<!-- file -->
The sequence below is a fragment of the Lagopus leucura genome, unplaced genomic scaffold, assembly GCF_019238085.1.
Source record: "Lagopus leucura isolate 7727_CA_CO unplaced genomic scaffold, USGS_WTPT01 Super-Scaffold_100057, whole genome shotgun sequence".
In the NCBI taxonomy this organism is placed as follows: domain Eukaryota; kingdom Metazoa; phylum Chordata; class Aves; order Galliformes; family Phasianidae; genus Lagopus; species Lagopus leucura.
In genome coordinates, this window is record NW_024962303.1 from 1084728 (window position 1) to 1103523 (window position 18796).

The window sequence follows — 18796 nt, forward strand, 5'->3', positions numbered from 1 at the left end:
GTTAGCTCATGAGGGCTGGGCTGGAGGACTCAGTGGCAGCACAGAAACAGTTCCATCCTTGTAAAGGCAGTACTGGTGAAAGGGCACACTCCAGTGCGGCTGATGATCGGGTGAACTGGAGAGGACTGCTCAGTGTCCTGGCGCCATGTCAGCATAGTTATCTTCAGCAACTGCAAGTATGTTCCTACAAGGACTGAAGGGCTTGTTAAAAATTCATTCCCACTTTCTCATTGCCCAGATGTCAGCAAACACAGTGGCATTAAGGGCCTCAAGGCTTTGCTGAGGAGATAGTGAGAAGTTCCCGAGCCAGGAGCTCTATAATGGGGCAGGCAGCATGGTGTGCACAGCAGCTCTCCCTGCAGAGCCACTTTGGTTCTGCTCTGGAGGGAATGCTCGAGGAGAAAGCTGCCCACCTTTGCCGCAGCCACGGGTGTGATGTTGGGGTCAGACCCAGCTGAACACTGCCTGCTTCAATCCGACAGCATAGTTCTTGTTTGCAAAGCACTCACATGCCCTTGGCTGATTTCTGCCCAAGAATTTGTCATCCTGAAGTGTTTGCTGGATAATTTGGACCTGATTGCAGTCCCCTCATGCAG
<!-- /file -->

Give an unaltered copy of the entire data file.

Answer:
The sequence below is a fragment of the Lagopus leucura genome, unplaced genomic scaffold, assembly GCF_019238085.1.
Source record: "Lagopus leucura isolate 7727_CA_CO unplaced genomic scaffold, USGS_WTPT01 Super-Scaffold_100057, whole genome shotgun sequence".
In the NCBI taxonomy this organism is placed as follows: domain Eukaryota; kingdom Metazoa; phylum Chordata; class Aves; order Galliformes; family Phasianidae; genus Lagopus; species Lagopus leucura.
In genome coordinates, this window is record NW_024962303.1 from 1084728 (window position 1) to 1103523 (window position 18796).

The window sequence follows — 18796 nt, forward strand, 5'->3', positions numbered from 1 at the left end:
GTTAGCTCATGAGGGCTGGGCTGGAGGACTCAGTGGCAGCACAGAAACAGTTCCATCCTTGTAAAGGCAGTACTGGTGAAAGGGCACACTCCAGTGCGGCTGATGATCGGGTGAACTGGAGAGGACTGCTCAGTGTCCTGGCGCCATGTCAGCATAGTTATCTTCAGCAACTGCAAGTATGTTCCTACAAGGACTGAAGGGCTTGTTAAAAATTCATTCCCACTTTCTCATTGCCCAGATGTCAGCAAACACAGTGGCATTAAGGGCCTCAAGGCTTTGCTGAGGAGATAGTGAGAAGTTCCCGAGCCAGGAGCTCTATAATGGGGCAGGCAGCATGGTGTGCACAGCAGCTCTCCCTGCAGAGCCACTTTGGTTCTGCTCTGGAGGGAATGCTCGAGGAGAAAGCTGCCCACCTTTGCCGCAGCCACGGGTGTGATGTTGGGGTCAGACCCAGCTGAACACTGCCTGCTTCAATCCGACAGCATAGTTCTTGTTTGCAAAGCACTCACATGCCCTTGGCTGATTTCTGCCCAAGAATTTGTCATCCTGAAGTGTTTGCTGGATAATTTGGACCTGATTGCAGTCCCCTCATGCAG